As politicians continue their silence around the damage Brexit is causing our country, Stephen Fry should be praised for speaking out. By asserting that “everyone knows deep in their bones” that Brexit has been a “catastrophe”, Fry is doing the job our cowardly, short-termist, self-interested political class ought to do.
Boris Johnson, a man who has a distant relationship with the truth, is in the opposing corner to Fry, writing in the Daily Mail that rejoining the EU “is simply NEVER going to happen”. He goes on to claim that “rejoining the EU is not, repeat NOT, the solution for any significant problem that the UK currently faces.”
It may be entertaining for some to have a former prime minister and a national treasure pitted against each other, but it is no laughing matter to the millions in our crumbling country, desperate for competency and care from our leaders. This came in the same week that Lord Frost, former Brexit negotiator, confessed in the House of Lords that he and Johnson knew the Northern Ireland Protocol was unsatisfactory, and “always hoped” they would have to renege on it. The magnitude of this statement is astounding. That the most senior people negotiating our country’s future were acting in such a cavalier, bad-faith manner should make any right-minded person refuse to trust either of them again.
Examining the detail beyond Johnson’s assertion that rejoining the EU would not solve any of our current problems, there is significant evidence of the negative impact his Brexit deal has had across almost every sector from business and medicine to farming and energy.
According to a survey by the British Chambers of Commerce (BCC), three-quarters of British companies reported that the trade agreement between the EU and Britain has made it difficult for them to increase sales and grow their business. Things are set to get even worse for SMEs. The BCC found that 80% of businesses were unaware of a tsunami of red tape coming soon due to new EU green taxes and incoming VAT rules.
Across the NHS and social care, Brexit has compounded widespread existing problems caused by a lack of workforce planning, and poor conditions. The decline in EU recruitment and registration since the 2016 referendum has hampered the healthcare sector. The result, in just nursing, is that the number of nurses joining the UK register from the rest of the world has risen from 800 in 2012-13 to 18,000 in 2021-22. But this cannot replace the benefits from recruiting and retaining domestic staff – who are increasingly leaving the healthcare sector.
UK business investment is slowing across every sector, knocking around £1,000 per household off GDP. Public services, retail and hospitality, and the entertainment industry are all facing staffing shortages linked to EU migration – resulting in overstretched services and higher consumer costs.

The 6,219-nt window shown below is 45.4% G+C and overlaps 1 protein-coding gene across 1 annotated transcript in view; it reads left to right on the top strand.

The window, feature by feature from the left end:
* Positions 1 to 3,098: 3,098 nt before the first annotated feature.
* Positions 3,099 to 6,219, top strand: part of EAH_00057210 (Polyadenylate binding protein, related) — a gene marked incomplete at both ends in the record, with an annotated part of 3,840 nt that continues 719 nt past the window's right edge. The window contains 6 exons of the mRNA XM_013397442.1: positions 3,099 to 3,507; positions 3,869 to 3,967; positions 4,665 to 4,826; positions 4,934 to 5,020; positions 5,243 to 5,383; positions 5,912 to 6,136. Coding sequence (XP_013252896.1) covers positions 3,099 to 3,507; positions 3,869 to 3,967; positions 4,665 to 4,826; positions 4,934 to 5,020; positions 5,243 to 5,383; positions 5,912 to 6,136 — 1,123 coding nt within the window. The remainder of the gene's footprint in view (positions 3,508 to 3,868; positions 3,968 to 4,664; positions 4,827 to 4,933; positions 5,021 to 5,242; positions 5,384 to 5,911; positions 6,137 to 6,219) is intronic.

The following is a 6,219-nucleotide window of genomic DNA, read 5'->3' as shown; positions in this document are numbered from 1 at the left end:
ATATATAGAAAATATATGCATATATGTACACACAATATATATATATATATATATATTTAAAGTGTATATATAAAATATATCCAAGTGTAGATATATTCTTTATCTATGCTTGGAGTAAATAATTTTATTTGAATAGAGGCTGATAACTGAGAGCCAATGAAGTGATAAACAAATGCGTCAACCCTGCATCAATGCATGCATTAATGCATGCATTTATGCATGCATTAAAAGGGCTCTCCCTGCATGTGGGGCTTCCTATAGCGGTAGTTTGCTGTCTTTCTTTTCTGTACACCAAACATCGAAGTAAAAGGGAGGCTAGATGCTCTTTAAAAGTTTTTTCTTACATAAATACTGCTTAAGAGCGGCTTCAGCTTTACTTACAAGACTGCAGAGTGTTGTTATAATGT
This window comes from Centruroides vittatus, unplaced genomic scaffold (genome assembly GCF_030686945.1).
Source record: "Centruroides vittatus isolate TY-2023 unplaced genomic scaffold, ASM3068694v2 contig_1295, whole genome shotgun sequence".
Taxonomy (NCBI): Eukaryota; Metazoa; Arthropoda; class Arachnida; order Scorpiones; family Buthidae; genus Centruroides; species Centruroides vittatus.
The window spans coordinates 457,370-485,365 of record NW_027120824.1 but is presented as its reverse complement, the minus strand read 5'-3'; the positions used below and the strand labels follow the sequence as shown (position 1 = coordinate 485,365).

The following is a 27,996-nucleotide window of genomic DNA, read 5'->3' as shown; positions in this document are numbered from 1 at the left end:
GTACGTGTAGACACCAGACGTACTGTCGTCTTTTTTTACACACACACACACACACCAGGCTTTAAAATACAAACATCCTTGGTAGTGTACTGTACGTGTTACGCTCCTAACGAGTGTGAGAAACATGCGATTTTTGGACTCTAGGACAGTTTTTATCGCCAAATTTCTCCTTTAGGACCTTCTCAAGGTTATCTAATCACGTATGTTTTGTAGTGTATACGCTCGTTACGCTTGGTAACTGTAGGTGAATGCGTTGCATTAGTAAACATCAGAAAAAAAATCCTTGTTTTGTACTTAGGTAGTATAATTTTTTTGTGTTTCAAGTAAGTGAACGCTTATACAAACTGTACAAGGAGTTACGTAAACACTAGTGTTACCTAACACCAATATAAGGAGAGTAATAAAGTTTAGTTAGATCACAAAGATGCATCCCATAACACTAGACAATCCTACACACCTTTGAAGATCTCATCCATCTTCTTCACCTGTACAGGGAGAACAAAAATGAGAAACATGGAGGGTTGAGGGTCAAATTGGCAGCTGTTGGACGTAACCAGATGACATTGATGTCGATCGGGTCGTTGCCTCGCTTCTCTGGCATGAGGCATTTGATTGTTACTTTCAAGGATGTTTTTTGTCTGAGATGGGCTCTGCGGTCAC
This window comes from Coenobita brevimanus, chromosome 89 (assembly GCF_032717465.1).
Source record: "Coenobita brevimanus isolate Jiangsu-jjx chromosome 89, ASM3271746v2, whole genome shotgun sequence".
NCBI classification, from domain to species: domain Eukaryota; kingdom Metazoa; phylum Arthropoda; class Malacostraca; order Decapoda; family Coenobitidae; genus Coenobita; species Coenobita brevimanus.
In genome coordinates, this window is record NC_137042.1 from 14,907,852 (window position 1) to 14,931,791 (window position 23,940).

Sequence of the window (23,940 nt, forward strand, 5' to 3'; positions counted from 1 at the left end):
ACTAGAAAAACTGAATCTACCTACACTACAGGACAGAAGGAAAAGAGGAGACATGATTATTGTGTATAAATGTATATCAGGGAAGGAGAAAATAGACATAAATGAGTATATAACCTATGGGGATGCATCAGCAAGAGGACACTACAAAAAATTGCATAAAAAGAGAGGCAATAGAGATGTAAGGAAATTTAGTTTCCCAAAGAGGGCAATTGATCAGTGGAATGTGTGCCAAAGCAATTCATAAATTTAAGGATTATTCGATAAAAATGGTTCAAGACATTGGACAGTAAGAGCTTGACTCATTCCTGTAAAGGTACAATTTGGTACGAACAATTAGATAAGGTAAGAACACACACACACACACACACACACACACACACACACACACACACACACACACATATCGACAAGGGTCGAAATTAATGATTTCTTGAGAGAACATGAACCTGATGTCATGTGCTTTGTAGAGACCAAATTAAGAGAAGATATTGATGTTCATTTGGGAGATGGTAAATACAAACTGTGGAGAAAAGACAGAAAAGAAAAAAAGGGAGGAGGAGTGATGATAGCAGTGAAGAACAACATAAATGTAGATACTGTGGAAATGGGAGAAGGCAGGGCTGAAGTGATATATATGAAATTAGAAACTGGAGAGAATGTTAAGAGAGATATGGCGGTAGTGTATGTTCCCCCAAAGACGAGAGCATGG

Worryingly, Brexit is seriously harming our food and farming sector. According to a Farmers Weekly survey, 70% of farmers who grow cereals said Brexit had been negative for their businesses, with 76% of rapeseed growers reporting the same. This number was 68% for farmers with beef cattle, dairy cows or sheep, 81% for vegetable farmers and 79% for pig farmers.
Through our True and Fair Party’s Championing the Countryside campaign we have talked to many farmers, and they are in despair. The sector’s problems have been compounded by delays to the sustainable farming incentive for 2023 – the system of payments replacing the EU’s old common agricultural policy.
It appears reality is finally dawning on Rishi Sunak. But the Windsor Framework, which makes Northern Ireland – in his words – “the world’s most exciting economic zone”, is being denied to the rest of the UK. Rejoining the Horizon programme has been celebrated by the scientific sector, but what about every other sector? We need to urgently sign up to a veterinary agreement so food coming from the EU can once again be checked for diseases. Signing up to REACH would ensure the free flow of life-saving pharmaceuticals. Likewise Europol can achieve justice across borders.
The political piecemeal approach is simply not enough. Addressing the vast array of problems our country is experiencing would take even longer outside the EU. Climate change, international security threats, mass migration, pandemic crises in humans, flora and fauna are all global threats the UK will struggle to counter alone. We are stronger, more prosperous, and safer when alongside our nearest friends and neighbours.
Even accounting for the impact of the pandemic and the illegal war in Ukraine, it is clear Brexit has made our country less resilient. Johnson’s arguments – and those made by the same Tory faction for the past 40 years – are based on ideology, and there appears little they won’t sacrifice on the altar of Brexit. But the facts are plain to an increasing number of the population – there are negligible Brexit benefits. As Stephen Fry said, “people know it in their bones”.
It is time to start the road to rejoining the EU. The mood music from the bloc confirms that a five-year timeframe is realistic. No one wants Brexit to dominate every conversation again, but the government can no longer ignore the polling, which shows that rejoining the EU is now the will of people.
We need to act now. Every day we delay further damages and poisons our country. Waiting for Brexit benefits to emerge in 15 or 20 years’ time is a gamble I will not take with my children’s and their generation’s future. In a democracy, when the facts change, we can change our minds.
Despite every major party cowering, Brexit is far from settled in the minds of voters. The National Rejoin March on September 23 is an opportunity for people who support rejoining the EU to make the polling visible on the streets and ensure we are seen and heard.
Gina Miller, founder and leader of the True and Fair Party, is speaking at the National Rejoin March on Saturday